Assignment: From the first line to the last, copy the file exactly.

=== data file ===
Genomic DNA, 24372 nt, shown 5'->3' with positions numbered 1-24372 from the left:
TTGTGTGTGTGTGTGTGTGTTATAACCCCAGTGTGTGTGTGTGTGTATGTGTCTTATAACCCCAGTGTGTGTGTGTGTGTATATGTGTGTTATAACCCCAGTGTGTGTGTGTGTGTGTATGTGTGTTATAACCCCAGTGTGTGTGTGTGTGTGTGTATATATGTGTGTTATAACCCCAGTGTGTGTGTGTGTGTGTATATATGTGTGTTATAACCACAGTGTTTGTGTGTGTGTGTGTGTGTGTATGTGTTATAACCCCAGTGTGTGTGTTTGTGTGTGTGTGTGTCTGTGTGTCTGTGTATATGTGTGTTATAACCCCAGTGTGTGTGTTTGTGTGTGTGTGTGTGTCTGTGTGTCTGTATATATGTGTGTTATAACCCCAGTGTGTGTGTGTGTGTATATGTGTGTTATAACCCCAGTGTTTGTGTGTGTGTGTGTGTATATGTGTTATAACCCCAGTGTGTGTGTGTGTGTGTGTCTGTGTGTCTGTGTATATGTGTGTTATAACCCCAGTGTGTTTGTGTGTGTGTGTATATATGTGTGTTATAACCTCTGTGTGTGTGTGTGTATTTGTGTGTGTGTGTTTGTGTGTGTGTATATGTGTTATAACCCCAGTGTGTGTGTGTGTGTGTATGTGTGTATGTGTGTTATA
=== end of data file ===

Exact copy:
Genomic DNA, 24372 nt, shown 5'->3' with positions numbered 1-24372 from the left:
TTGTGTGTGTGTGTGTGTGTTATAACCCCAGTGTGTGTGTGTGTGTATGTGTCTTATAACCCCAGTGTGTGTGTGTGTGTATATGTGTGTTATAACCCCAGTGTGTGTGTGTGTGTGTATGTGTGTTATAACCCCAGTGTGTGTGTGTGTGTGTGTATATATGTGTGTTATAACCCCAGTGTGTGTGTGTGTGTGTATATATGTGTGTTATAACCACAGTGTTTGTGTGTGTGTGTGTGTGTGTATGTGTTATAACCCCAGTGTGTGTGTTTGTGTGTGTGTGTGTCTGTGTGTCTGTGTATATGTGTGTTATAACCCCAGTGTGTGTGTTTGTGTGTGTGTGTGTGTCTGTGTGTCTGTATATATGTGTGTTATAACCCCAGTGTGTGTGTGTGTGTATATGTGTGTTATAACCCCAGTGTTTGTGTGTGTGTGTGTGTATATGTGTTATAACCCCAGTGTGTGTGTGTGTGTGTGTCTGTGTGTCTGTGTATATGTGTGTTATAACCCCAGTGTGTTTGTGTGTGTGTGTATATATGTGTGTTATAACCTCTGTGTGTGTGTGTGTATTTGTGTGTGTGTGTTTGTGTGTGTGTATATGTGTTATAACCCCAGTGTGTGTGTGTGTGTGTATGTGTGTATGTGTGTTATA